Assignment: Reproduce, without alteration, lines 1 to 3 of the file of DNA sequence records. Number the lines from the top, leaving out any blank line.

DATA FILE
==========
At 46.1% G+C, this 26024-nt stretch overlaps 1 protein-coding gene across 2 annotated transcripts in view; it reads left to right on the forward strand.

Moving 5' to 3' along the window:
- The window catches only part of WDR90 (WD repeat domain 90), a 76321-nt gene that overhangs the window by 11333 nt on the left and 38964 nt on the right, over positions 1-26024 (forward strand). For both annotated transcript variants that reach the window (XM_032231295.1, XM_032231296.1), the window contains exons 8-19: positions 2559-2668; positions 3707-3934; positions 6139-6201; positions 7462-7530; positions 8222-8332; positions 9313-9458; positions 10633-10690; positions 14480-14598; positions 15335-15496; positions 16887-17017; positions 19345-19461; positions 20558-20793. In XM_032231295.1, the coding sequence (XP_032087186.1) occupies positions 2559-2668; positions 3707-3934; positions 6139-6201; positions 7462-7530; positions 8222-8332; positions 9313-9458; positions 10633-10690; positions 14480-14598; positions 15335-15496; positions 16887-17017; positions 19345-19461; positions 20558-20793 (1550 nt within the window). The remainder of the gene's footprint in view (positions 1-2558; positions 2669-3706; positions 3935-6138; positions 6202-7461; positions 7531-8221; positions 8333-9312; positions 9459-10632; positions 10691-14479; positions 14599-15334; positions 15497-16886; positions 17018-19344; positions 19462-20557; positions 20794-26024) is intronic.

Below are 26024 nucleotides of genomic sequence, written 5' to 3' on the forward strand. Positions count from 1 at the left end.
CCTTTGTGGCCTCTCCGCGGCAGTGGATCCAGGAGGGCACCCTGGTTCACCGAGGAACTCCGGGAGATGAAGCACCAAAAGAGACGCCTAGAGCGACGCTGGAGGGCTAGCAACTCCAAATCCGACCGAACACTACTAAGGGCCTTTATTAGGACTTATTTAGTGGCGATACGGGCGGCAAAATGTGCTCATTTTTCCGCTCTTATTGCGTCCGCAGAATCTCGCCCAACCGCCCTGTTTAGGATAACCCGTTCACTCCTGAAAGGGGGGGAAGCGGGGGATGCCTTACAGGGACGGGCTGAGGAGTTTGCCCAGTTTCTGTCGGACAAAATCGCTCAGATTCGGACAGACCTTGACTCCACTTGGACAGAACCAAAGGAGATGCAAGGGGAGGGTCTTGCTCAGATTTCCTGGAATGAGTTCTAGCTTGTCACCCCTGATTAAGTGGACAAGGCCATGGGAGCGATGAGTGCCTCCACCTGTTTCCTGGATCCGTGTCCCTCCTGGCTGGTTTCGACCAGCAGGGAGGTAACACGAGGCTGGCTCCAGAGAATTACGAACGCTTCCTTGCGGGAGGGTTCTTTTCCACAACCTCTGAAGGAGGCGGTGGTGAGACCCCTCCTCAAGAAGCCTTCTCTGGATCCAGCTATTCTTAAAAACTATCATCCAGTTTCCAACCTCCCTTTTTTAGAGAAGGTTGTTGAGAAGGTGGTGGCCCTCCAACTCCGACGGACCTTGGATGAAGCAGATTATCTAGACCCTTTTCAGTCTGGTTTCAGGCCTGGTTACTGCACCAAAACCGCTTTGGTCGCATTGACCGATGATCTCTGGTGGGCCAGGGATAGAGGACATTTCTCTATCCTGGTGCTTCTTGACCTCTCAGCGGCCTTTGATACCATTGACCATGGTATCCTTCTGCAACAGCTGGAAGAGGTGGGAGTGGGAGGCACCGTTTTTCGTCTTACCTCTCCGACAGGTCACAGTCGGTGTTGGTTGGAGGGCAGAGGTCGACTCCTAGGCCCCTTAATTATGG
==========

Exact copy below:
At 46.1% G+C, this 26024-nt stretch overlaps 1 protein-coding gene across 2 annotated transcripts in view; it reads left to right on the forward strand.

Moving 5' to 3' along the window:
- The window catches only part of WDR90 (WD repeat domain 90), a 76321-nt gene that overhangs the window by 11333 nt on the left and 38964 nt on the right, over positions 1-26024 (forward strand). For both annotated transcript variants that reach the window (XM_032231295.1, XM_032231296.1), the window contains exons 8-19: positions 2559-2668; positions 3707-3934; positions 6139-6201; positions 7462-7530; positions 8222-8332; positions 9313-9458; positions 10633-10690; positions 14480-14598; positions 15335-15496; positions 16887-17017; positions 19345-19461; positions 20558-20793. In XM_032231295.1, the coding sequence (XP_032087186.1) occupies positions 2559-2668; positions 3707-3934; positions 6139-6201; positions 7462-7530; positions 8222-8332; positions 9313-9458; positions 10633-10690; positions 14480-14598; positions 15335-15496; positions 16887-17017; positions 19345-19461; positions 20558-20793 (1550 nt within the window). The remainder of the gene's footprint in view (positions 1-2558; positions 2669-3706; positions 3935-6138; positions 6202-7461; positions 7531-8221; positions 8333-9312; positions 9459-10632; positions 10691-14479; positions 14599-15334; positions 15497-16886; positions 17018-19344; positions 19462-20557; positions 20794-26024) is intronic.